I did not expect to feel such a strange, well, longing, for our time spent in the NICU and PICU. I know it’s odd, but there are times that I really miss the days (and nights) we spent at Akron Children’s Hospital.
It’s not that I miss Bekah being sick—because I definitely LOVE the fact that she’s all patched up. It’s more like I miss the time I could spend with her. I miss her being tiny. I miss the days and nights spent surrounded by doctors and nurses who were almost as excited to see Bekah each day as I was.
Looking back now, it’s hard to remember any of the scary, terrible, gut-wrenching times. Well, ok, it’s still pretty easy to remember them. But it’s also easy to remember them fondly now, instead of with fear.
I know there were plenty of days and nights (oh, you know, 10 weeks of them) in the NICU that we sat (or paced), waiting for something, anything to change. Waiting for an answer to so many prayers, and sometimes not even caring what the answer was – as long as it was some kind, any kind, of an answer.
As we walked back into Akron Children’s NICU that day, it felt a little like going back to visit an old neighbor after having moved away, or even like coming back home after an extended trip abroad. Everything is the same. Items are exactly where they were left, but it seems like the neighbors have changed a little.
Some landscaping has changed, maybe someone has painted the house, but for the most part, the sights, sounds and smells are eerily the same…yet different. Even the living beings, while still mostly the same people, are not exactly the same. People have had haircuts, a few faces have changed, but mostly, everything is the same. Except we don’t live here anymore. We aren’t going to hurry into one of the rooms to find Bekah. She is with us.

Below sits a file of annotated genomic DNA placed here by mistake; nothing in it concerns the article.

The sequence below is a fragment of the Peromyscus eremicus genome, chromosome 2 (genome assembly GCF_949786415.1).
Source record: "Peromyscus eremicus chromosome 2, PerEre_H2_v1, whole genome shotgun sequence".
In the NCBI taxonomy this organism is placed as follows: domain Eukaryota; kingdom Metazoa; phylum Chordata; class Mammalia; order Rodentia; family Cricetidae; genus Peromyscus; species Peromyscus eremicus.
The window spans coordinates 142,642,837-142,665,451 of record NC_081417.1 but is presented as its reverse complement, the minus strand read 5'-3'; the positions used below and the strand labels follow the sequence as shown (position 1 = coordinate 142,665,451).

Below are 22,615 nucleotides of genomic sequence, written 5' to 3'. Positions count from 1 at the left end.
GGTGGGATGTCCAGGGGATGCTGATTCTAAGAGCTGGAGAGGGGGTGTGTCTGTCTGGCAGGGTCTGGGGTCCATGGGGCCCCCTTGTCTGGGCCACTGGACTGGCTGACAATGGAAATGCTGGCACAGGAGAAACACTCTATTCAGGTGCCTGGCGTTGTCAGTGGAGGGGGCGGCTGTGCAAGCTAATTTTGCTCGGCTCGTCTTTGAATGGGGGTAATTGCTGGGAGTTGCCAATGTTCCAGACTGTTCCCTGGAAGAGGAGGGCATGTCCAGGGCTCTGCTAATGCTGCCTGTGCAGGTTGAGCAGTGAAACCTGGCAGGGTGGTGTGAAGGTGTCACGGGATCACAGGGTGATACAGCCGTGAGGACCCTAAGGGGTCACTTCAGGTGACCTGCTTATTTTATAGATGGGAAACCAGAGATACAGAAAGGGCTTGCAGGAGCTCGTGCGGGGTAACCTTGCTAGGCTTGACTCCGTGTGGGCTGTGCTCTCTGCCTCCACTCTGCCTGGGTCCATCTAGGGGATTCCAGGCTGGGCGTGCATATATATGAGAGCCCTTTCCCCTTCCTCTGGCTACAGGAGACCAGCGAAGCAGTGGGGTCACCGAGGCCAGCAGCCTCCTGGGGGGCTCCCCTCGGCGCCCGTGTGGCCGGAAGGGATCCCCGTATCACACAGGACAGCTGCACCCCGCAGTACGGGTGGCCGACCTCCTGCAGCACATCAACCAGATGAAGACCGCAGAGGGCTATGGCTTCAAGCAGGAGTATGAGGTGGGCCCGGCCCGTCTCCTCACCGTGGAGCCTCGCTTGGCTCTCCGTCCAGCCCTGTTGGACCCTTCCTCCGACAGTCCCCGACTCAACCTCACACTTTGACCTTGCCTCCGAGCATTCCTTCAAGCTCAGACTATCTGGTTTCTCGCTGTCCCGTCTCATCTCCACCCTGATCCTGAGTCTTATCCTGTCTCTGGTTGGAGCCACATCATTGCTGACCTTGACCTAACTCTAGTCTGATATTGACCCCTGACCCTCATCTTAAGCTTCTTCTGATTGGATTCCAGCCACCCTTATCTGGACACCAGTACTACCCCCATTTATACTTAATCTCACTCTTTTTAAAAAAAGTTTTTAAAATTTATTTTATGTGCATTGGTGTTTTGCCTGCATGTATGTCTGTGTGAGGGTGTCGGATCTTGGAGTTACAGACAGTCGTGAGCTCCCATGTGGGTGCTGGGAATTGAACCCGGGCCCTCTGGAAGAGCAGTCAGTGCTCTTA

I was surprised (although I probably shouldn’t have been) the day we visited the NICU at how many people remembered Bekah. We stood in the hall reminiscing with person after person about our time spent in many of the different rooms. We saw doctors, nurses, respiratory therapists and everyone who did so very much for Bekah, and us, during our stay.
That’s why I find it so hard to say just how thankful I am. Each and every person we saw spent time with us, loving us in a way that only a caretaker of small children can. They sat by our sides as we mourned the loss of the “perfect” child, and came to accept the beautiful being we were blessed with instead.
They held our hands, patted our backs, and looked at us with understanding and kindness as we faced each and every hurdle. They sang Bekah songs. Well, at least Dr. Butler did. Early one morning he told us that her favorite part was “fa-la-la-la-la” in “Deck the Halls” and we should try singing it while she was eating. We absolutely LOVED him for that. It made us laugh a little just when we needed it most.
They knew when to comfort us, and when to just leave us to sit quietly, lost in our own thoughts. They were exactly what we needed, and because of them, although we were surrounded by machines and often sometimes felt like we were under a microscope ourselves, we could be exactly what Bekah needed. Parents.
So, how do we say thank you for saving our daughter, for helping to heal her, for preparing all of us for heart surgery, and for helping us to feel like we really were parents those first few months?
It isn’t possible to ever say it enough, or to repay all that our NICU family did for us. But, nevertheless, we are thankful. We are thankful from the very bottom of our hearts.
Read the rest of Sarah and Rebekah’s story through her blog, Following Your Heart.